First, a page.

I have two implementations for finding the implied volatility under Black-Scholes formula. One is bisection and the other is brent's method. (I know Newton-Raphson is popular due to speed and will support this as well later...).

My question seems to be related to this question: Lower bound of ITM Calls when computing Implied Volatility

Basically, I notice that the implied volatility calculation breaks down for deep in the money call options and probably deep in the money put options (same for deep out of the money options of both types?).

Example arguments:

double r = 0.05;
double T = 0.00274;    
double S = 50.0;    
double K = 1.0;

For these arguments, it seems any volatility value will do as the option premium from BS is always ~49.00015... and so a unique implied volatility cannot be found?

I would like to provide some method that can provide a fast check on the input that would ideally check analytical bounds for when bisection/brent will give back sound answers and when the input arguments belong to a "degenerate" case.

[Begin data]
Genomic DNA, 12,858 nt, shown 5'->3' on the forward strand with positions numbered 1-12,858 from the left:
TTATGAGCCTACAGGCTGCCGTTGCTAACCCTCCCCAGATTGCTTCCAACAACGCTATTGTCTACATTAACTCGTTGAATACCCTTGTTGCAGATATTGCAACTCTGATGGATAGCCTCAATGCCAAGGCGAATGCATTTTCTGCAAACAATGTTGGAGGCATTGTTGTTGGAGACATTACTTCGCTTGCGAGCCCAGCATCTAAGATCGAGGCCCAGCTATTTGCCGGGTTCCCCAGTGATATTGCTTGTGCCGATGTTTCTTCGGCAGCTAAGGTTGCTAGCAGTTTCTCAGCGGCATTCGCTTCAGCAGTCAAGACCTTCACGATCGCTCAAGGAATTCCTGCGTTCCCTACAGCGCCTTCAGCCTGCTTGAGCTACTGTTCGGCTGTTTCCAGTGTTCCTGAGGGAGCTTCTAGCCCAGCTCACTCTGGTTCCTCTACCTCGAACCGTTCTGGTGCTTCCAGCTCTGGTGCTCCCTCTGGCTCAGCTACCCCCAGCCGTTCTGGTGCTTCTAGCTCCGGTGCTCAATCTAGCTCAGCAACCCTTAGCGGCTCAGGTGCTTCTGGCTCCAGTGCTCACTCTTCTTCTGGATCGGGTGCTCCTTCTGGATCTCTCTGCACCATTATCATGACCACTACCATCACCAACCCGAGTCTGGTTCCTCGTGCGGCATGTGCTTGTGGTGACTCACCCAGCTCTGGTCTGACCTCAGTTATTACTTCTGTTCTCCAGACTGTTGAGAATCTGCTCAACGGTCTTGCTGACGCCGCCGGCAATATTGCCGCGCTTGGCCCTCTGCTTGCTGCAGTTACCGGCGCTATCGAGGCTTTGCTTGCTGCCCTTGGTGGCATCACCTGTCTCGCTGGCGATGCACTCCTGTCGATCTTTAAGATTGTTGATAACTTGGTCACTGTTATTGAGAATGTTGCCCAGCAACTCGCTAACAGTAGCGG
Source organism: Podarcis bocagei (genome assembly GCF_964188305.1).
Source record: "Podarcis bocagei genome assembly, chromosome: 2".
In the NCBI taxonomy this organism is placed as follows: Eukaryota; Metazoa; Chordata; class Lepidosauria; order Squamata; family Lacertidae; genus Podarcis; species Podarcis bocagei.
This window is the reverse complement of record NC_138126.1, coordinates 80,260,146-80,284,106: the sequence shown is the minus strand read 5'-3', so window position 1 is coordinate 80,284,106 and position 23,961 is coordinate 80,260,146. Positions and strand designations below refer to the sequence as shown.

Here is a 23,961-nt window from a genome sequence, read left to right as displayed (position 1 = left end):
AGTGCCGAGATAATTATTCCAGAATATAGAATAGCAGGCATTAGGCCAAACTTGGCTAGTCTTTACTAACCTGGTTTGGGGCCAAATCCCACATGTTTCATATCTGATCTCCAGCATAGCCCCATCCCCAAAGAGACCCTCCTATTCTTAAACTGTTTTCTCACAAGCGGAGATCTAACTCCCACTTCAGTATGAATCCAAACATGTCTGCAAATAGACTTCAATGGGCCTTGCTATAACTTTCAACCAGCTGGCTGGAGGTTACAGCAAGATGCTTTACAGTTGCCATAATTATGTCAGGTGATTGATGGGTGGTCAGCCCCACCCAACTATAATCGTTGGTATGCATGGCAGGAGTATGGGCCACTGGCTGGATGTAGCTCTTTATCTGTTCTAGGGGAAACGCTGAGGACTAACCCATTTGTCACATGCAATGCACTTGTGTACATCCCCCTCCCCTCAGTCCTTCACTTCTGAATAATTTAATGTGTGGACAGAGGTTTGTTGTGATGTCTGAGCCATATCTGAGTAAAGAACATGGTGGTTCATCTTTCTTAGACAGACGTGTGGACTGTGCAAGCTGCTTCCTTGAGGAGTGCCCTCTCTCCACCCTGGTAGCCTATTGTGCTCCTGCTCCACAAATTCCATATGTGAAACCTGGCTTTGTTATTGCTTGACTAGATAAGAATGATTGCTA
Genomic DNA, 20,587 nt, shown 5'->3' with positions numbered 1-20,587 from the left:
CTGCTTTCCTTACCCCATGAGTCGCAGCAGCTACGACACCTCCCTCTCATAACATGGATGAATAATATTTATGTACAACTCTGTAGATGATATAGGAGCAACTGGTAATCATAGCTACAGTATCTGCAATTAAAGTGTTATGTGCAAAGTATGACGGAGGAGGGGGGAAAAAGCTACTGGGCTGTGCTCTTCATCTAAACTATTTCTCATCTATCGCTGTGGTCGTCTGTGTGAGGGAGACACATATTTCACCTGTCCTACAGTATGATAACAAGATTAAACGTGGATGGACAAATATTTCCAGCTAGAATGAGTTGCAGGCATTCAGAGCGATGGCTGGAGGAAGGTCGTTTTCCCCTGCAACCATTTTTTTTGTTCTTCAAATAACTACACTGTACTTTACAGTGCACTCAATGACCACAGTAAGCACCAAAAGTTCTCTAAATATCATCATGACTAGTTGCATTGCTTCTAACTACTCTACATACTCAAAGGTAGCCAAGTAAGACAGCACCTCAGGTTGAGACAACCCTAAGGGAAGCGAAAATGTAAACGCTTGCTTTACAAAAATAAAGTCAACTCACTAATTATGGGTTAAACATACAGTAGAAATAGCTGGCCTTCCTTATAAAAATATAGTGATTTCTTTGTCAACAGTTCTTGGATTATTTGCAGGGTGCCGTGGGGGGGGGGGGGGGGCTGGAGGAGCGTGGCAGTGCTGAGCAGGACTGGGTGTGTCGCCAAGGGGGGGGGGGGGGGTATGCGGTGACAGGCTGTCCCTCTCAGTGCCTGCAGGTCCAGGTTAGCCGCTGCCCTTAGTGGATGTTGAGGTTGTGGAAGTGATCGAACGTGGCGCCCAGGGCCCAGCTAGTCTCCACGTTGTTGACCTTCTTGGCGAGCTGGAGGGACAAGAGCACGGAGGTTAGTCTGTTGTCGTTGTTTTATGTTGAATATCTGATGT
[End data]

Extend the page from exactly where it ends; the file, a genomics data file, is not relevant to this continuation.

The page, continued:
Are such bounds well-known? Any link to an article available would be appreciated.


1 Answer 1


As pointed out in the comment, the answer here: What is an efficient method to find implied volatility? provides:

Link to http://www.jaeckel.org/ and in particular the "By Implication" paper: http://www.pjaeckel.webspace.virginmedia.com/ByImplication.pdf .

An explanation of the problem with in-the-money options and implied volatility is provided in that paper.

Working with out-of-the-money options seems to be the easiest, most reasonable approach and will work for my purposes.

Of course if anyone has additional insights, please share them.


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